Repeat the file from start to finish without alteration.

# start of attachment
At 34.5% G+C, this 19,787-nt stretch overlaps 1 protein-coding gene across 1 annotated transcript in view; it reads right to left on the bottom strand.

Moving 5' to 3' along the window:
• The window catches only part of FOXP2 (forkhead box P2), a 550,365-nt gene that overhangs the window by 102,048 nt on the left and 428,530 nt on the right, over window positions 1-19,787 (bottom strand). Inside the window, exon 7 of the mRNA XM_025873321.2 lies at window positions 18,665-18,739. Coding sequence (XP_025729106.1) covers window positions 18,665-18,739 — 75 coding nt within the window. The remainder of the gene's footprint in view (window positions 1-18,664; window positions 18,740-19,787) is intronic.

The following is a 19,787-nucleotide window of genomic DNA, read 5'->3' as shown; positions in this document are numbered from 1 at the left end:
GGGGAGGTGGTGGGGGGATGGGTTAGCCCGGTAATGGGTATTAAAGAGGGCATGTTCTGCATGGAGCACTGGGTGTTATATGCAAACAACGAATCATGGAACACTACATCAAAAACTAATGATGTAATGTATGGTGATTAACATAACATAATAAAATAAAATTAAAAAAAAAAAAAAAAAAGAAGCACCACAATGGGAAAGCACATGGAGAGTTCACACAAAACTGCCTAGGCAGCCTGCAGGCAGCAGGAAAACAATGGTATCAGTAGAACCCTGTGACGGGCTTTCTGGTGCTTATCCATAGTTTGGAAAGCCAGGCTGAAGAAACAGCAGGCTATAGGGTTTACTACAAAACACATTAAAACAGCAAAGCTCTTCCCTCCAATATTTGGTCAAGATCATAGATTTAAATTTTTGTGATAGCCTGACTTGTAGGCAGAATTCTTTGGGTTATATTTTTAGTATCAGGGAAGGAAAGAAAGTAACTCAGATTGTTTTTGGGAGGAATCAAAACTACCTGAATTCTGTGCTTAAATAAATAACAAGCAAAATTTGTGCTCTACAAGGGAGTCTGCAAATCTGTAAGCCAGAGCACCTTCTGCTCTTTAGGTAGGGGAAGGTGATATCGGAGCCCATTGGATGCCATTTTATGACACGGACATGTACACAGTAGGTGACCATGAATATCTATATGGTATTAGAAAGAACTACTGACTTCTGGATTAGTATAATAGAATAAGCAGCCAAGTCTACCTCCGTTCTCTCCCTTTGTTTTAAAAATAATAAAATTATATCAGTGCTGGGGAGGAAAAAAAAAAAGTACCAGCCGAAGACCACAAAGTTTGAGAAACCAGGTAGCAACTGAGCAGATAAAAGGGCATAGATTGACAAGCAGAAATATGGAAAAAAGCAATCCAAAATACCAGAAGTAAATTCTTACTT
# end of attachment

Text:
At 34.5% G+C, this 19,787-nt stretch overlaps 1 protein-coding gene across 1 annotated transcript in view; it reads right to left on the bottom strand.

Moving 5' to 3' along the window:
• The window catches only part of FOXP2 (forkhead box P2), a 550,365-nt gene that overhangs the window by 102,048 nt on the left and 428,530 nt on the right, over window positions 1-19,787 (bottom strand). Inside the window, exon 7 of the mRNA XM_025873321.2 lies at window positions 18,665-18,739. Coding sequence (XP_025729106.1) covers window positions 18,665-18,739 — 75 coding nt within the window. The remainder of the gene's footprint in view (window positions 1-18,664; window positions 18,740-19,787) is intronic.

The following is a 19,787-nucleotide window of genomic DNA, read 5'->3' as shown; positions in this document are numbered from 1 at the left end:
GGGGAGGTGGTGGGGGGATGGGTTAGCCCGGTAATGGGTATTAAAGAGGGCATGTTCTGCATGGAGCACTGGGTGTTATATGCAAACAACGAATCATGGAACACTACATCAAAAACTAATGATGTAATGTATGGTGATTAACATAACATAATAAAATAAAATTAAAAAAAAAAAAAAAAAAGAAGCACCACAATGGGAAAGCACATGGAGAGTTCACACAAAACTGCCTAGGCAGCCTGCAGGCAGCAGGAAAACAATGGTATCAGTAGAACCCTGTGACGGGCTTTCTGGTGCTTATCCATAGTTTGGAAAGCCAGGCTGAAGAAACAGCAGGCTATAGGGTTTACTACAAAACACATTAAAACAGCAAAGCTCTTCCCTCCAATATTTGGTCAAGATCATAGATTTAAATTTTTGTGATAGCCTGACTTGTAGGCAGAATTCTTTGGGTTATATTTTTAGTATCAGGGAAGGAAAGAAAGTAACTCAGATTGTTTTTGGGAGGAATCAAAACTACCTGAATTCTGTGCTTAAATAAATAACAAGCAAAATTTGTGCTCTACAAGGGAGTCTGCAAATCTGTAAGCCAGAGCACCTTCTGCTCTTTAGGTAGGGGAAGGTGATATCGGAGCCCATTGGATGCCATTTTATGACACGGACATGTACACAGTAGGTGACCATGAATATCTATATGGTATTAGAAAGAACTACTGACTTCTGGATTAGTATAATAGAATAAGCAGCCAAGTCTACCTCCGTTCTCTCCCTTTGTTTTAAAAATAATAAAATTATATCAGTGCTGGGGAGGAAAAAAAAAAAGTACCAGCCGAAGACCACAAAGTTTGAGAAACCAGGTAGCAACTGAGCAGATAAAAGGGCATAGATTGACAAGCAGAAATATGGAAAAAAGCAATCCAAAATACCAGAAGTAAATTCTTACTT